After four years of deliberation, Russia has finally signed the Paris Agreement. On Monday, Prime Minister Dmitry Medvedev gave formal support for the agreement and ordered that Russia’s laws adapt to fit its regulations.
A new brand for Russia
Hours after signing the decree, PM Medvedev brought the news to a government meeting. There, he outlined a new climate strategy for Russia.
“The threat of climate change is (the) destruction of the ecological balance, increased risks for successful development of key industries… and most importantly, threat to safety of people living on permafrost and increase of natural disasters,” Medvedev said.
Indeed, by joining the accord, Russia has taken a long overdue stance on climate control. As the fourth largest global emitter of greenhouse gases, Russia’s entrance into the agreement can serve as a call to action for other countries not yet committed.
Notably, Russia has chosen to join the accord merely weeks before US President Donald Trump plans to withdraw from it in November.
Does Russia even want the Paris Agreement
Yet despite the seemingly good news, Russia’s decision to join the agreement may have had an ulterior motive.
The decision came just hours before the UN Climate Action Summit in New York. At the summit, Putin’s climate adviser, Ruslan Edelgeriev, broke the news. “The Russian Federation has accepted the Paris Agreement and is becoming a full-fledged participant of this international instrument,” he said.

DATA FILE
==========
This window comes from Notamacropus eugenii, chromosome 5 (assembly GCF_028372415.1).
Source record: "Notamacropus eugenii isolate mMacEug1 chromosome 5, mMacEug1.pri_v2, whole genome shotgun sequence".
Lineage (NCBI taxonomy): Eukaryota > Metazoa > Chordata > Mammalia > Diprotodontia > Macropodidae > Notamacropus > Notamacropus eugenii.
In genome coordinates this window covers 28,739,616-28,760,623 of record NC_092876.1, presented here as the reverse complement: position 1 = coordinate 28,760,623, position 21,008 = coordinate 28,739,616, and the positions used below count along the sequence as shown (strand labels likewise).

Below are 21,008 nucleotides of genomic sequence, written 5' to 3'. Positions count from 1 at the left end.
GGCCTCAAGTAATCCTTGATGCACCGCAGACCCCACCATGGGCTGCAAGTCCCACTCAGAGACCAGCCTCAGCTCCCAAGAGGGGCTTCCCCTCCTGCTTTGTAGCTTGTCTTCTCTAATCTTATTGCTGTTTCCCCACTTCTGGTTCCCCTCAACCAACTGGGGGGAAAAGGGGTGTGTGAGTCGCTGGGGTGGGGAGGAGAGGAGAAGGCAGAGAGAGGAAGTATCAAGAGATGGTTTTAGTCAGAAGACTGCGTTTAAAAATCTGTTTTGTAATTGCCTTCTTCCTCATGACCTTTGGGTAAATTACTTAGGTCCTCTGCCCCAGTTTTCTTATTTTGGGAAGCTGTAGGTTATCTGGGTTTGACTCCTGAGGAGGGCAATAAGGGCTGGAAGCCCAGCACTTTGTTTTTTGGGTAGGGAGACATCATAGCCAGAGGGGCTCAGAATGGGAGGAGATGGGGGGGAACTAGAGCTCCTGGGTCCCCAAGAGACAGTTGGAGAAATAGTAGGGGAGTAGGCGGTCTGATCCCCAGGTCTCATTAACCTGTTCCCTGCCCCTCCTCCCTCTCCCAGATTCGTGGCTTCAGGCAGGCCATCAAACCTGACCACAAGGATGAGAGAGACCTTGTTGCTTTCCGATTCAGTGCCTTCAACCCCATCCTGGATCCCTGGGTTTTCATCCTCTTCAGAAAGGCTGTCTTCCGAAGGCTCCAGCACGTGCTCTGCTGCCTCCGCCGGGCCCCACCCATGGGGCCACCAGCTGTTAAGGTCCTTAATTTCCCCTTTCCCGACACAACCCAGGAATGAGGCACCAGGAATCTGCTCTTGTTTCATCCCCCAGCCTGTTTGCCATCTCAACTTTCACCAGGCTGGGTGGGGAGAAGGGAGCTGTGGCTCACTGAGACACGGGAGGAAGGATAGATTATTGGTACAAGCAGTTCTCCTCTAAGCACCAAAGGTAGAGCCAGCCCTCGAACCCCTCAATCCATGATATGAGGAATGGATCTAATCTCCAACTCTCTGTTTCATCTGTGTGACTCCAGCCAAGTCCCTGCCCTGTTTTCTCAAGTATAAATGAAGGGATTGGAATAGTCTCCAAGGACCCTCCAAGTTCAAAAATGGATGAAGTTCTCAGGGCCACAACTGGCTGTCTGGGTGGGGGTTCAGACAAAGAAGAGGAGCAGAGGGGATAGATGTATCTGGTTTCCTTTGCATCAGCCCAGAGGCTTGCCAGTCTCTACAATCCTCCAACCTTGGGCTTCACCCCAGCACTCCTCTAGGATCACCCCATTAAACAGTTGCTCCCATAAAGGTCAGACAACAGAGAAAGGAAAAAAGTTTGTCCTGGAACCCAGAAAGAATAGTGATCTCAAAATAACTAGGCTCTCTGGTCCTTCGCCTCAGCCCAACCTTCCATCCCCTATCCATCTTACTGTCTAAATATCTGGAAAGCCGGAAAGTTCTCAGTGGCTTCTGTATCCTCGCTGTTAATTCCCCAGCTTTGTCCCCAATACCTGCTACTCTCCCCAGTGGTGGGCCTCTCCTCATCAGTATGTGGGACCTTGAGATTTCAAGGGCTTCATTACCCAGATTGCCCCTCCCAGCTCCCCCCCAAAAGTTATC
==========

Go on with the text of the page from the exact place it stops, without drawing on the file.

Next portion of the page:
Russia may be attempting to gain more international support. Its decision to ratify came at a good time, as belief in the accord’s effectiveness is at an all-time low. By finally ratifying, Russia has boosted morale for international climate cooperation.
In an attempt to further garner support for Russian environmental efforts, Edelgeriev explained his country’s progress. “Our total emissions [since 1990] have decreased almost by half. This represent 41 billion tonnes of CO2 equivalent which on the planetary scale has allowed to cumulatively hold global warming for an entire year.”
Edelgeriev also mentioned that Russia plans to create a law on emissions by 2020.
This may all be for show
Joining the Paris Agreement means very little for Russia, whose current carbon targets are laughable.
Since the Paris Agreement allows countries to develop their own, non-binding targets for reducing CO2 emissions, Russia chose a very weak target. By 2030, Russia pledges to reduce its emissions to 25-30% less than its emission rates in 1990.
But due to the collapse of the Soviet Union, Russia’s industries have severely slowed down. So, in 2017, Russia actually polluted 32% less than it did in 1990. Meaning Russia is already below its target.
In other words, Russia can actually increase its pollution while still staying within its target.
Noticing this furtive maneuver, the NGO Climate Action Tracker declared Russia’s targets “critically insufficient.” According to them, if every country followed Russia’s emission rules, global warming could increase 4 degrees.
To make matters worse, Russia is actually increasing coal production and opening new gas and oil plants.
So if Russia seriously wants change, it will need to reevaluate its climate plan.
Australia urged to move towards a circular economy on recycling
Australia should take its cue from the circular economy on recycling, reusing its waste rather than sending it to landfill, says a recent report by business advisory firm EY. It added that Australians need to have confidence in their country’s recycling system and should look upon it as a resource rather than waste.